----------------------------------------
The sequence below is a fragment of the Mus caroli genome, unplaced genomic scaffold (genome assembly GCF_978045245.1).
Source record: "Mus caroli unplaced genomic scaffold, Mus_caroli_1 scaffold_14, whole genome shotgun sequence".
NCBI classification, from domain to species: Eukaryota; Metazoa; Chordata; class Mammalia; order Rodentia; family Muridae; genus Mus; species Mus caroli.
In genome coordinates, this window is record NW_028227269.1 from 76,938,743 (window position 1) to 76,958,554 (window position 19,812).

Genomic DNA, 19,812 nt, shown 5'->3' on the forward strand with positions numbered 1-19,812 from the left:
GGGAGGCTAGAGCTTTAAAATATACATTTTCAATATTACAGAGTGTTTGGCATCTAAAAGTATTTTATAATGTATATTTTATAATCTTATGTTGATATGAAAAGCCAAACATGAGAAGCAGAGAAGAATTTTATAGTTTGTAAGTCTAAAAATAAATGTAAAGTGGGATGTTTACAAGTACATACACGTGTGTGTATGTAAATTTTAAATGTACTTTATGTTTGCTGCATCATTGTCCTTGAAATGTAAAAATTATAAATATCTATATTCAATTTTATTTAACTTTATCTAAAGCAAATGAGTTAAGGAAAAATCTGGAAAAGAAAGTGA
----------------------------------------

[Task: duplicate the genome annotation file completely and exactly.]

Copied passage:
The sequence below is a fragment of the Mus caroli genome, unplaced genomic scaffold (genome assembly GCF_978045245.1).
Source record: "Mus caroli unplaced genomic scaffold, Mus_caroli_1 scaffold_14, whole genome shotgun sequence".
NCBI classification, from domain to species: Eukaryota; Metazoa; Chordata; class Mammalia; order Rodentia; family Muridae; genus Mus; species Mus caroli.
In genome coordinates, this window is record NW_028227269.1 from 76,938,743 (window position 1) to 76,958,554 (window position 19,812).

Genomic DNA, 19,812 nt, shown 5'->3' on the forward strand with positions numbered 1-19,812 from the left:
GGGAGGCTAGAGCTTTAAAATATACATTTTCAATATTACAGAGTGTTTGGCATCTAAAAGTATTTTATAATGTATATTTTATAATCTTATGTTGATATGAAAAGCCAAACATGAGAAGCAGAGAAGAATTTTATAGTTTGTAAGTCTAAAAATAAATGTAAAGTGGGATGTTTACAAGTACATACACGTGTGTGTATGTAAATTTTAAATGTACTTTATGTTTGCTGCATCATTGTCCTTGAAATGTAAAAATTATAAATATCTATATTCAATTTTATTTAACTTTATCTAAAGCAAATGAGTTAAGGAAAAATCTGGAAAAGAAAGTGA